The Austrian top canine organization gave its complete recognition to this breed in 1932 under the name the Alpine-Erzgebirgs-Dachsbracke. It was officially renamed to Alpenlaendische Dachsbracke in 1975 in on initiative of the Fédération Cynologique Internationale (FCI). It received full approval of this organisation only in 1991.

The Alpine Dachsbracke is still primarily perceived as an excellent sporting dog although lately it started to slowly gain popularity as a family dog. Lots of people have already appreciated its adaptability and affectionate nature, which make this breed a great choice for any type of a family.


Although the major passion of the Alpine Dachsbracke is hunting (and it excels at it), this dog is very adjustable to a family life. It retains its puppy-like vigour well into its adulthood and wants to be the part of each and every family event. If this dog receives sufficient amount of socialisation in an early age it will treat kids of all ages with necessary patience and care. Bear in mind though that some of its specimens are notable for too quick temper to be totally trusted around a toddler.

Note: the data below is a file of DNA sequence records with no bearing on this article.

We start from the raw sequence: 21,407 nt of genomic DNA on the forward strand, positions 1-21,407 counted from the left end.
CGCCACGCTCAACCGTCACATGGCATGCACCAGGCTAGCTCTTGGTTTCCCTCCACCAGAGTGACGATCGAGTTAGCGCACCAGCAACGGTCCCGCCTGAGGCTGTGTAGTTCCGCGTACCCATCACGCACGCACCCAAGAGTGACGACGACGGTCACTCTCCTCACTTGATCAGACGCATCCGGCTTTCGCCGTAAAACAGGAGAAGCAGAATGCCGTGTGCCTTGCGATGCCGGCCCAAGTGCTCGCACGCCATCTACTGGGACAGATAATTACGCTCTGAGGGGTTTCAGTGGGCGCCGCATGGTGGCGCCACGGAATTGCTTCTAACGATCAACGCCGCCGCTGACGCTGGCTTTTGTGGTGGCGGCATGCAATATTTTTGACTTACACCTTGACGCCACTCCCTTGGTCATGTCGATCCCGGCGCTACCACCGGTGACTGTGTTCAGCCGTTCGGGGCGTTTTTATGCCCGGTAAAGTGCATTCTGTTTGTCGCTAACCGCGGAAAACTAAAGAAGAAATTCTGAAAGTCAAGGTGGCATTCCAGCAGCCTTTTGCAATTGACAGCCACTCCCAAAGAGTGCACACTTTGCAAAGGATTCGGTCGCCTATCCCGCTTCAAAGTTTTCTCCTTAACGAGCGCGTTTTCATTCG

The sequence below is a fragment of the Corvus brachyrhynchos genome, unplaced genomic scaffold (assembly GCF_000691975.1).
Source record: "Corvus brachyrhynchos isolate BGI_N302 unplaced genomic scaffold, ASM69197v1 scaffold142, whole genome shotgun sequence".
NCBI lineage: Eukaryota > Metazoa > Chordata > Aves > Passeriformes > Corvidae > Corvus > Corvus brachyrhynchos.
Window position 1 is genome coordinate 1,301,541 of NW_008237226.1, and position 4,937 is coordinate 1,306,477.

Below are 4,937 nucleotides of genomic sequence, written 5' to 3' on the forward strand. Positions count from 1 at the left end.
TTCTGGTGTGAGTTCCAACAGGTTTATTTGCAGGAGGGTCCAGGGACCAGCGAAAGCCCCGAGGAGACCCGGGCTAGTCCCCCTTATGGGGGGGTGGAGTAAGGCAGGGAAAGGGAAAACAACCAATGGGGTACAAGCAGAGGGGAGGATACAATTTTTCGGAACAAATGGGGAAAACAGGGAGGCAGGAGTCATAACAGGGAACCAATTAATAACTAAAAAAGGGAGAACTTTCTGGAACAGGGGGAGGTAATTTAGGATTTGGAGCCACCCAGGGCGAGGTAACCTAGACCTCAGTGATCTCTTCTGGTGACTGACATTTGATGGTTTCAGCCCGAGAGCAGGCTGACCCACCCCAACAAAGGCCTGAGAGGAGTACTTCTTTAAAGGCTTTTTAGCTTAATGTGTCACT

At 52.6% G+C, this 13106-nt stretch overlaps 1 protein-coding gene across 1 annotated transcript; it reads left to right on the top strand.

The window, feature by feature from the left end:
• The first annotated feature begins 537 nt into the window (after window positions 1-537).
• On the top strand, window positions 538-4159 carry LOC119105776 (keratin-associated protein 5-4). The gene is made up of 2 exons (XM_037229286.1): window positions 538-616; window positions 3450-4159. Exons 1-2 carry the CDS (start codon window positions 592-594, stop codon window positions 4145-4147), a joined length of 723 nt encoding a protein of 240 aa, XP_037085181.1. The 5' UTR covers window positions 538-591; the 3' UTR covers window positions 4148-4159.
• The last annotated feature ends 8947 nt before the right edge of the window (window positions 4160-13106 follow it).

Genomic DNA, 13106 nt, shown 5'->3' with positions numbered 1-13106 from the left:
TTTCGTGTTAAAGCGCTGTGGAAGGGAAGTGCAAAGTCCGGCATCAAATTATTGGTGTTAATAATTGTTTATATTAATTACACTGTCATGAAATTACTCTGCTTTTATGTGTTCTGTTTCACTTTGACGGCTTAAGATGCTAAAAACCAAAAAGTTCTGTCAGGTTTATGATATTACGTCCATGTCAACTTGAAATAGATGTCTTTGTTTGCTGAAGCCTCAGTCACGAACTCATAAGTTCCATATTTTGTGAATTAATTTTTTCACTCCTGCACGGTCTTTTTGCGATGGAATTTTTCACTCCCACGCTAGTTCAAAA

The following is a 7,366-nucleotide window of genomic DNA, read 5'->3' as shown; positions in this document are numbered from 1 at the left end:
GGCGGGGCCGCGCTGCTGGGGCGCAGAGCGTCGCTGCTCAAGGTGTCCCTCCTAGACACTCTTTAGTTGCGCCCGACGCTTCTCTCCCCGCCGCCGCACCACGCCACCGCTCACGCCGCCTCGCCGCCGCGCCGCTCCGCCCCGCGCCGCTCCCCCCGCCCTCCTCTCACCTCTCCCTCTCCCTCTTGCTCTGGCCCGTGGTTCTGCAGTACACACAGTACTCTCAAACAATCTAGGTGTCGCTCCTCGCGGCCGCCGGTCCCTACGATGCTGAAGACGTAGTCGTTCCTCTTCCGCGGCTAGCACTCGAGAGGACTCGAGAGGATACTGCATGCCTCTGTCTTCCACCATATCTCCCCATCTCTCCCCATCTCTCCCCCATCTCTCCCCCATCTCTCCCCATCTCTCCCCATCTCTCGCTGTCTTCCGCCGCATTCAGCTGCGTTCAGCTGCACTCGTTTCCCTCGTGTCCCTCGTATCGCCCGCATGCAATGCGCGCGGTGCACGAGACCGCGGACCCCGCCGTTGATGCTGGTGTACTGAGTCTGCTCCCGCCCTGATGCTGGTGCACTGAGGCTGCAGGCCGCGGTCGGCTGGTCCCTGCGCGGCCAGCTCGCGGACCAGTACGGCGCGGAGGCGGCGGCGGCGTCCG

The Alpine Dachsbracke shows moderate friendliness towards strange people. However this dog keenly feels threat to its favourite people and territory and usually responds to it with relevant aggression. Despite its first-rate guarding skills the breed won’t make a good guardian because of its fairly diminutive size. It is predisposed to unreasonable barking and therefore becomes a reliable watcher. Of course, it will be prudent to train your pet to fall silent no a command.

This dog has a mixed reputation as far as it concerns its counterparts. If it has plentiful of opportunities to interact with other dogs since its puppyhood it will get along with them in its maturity as well. Sometimes the Alpine Dachsbracke is described as a quarrelsome breed but in most cases any aggressive behaviour result from the lack of socialisation. It’s also generally fine with individual pets including household cats but tends to chase any small street animal that is too unlucky to cross its path.

Health Problems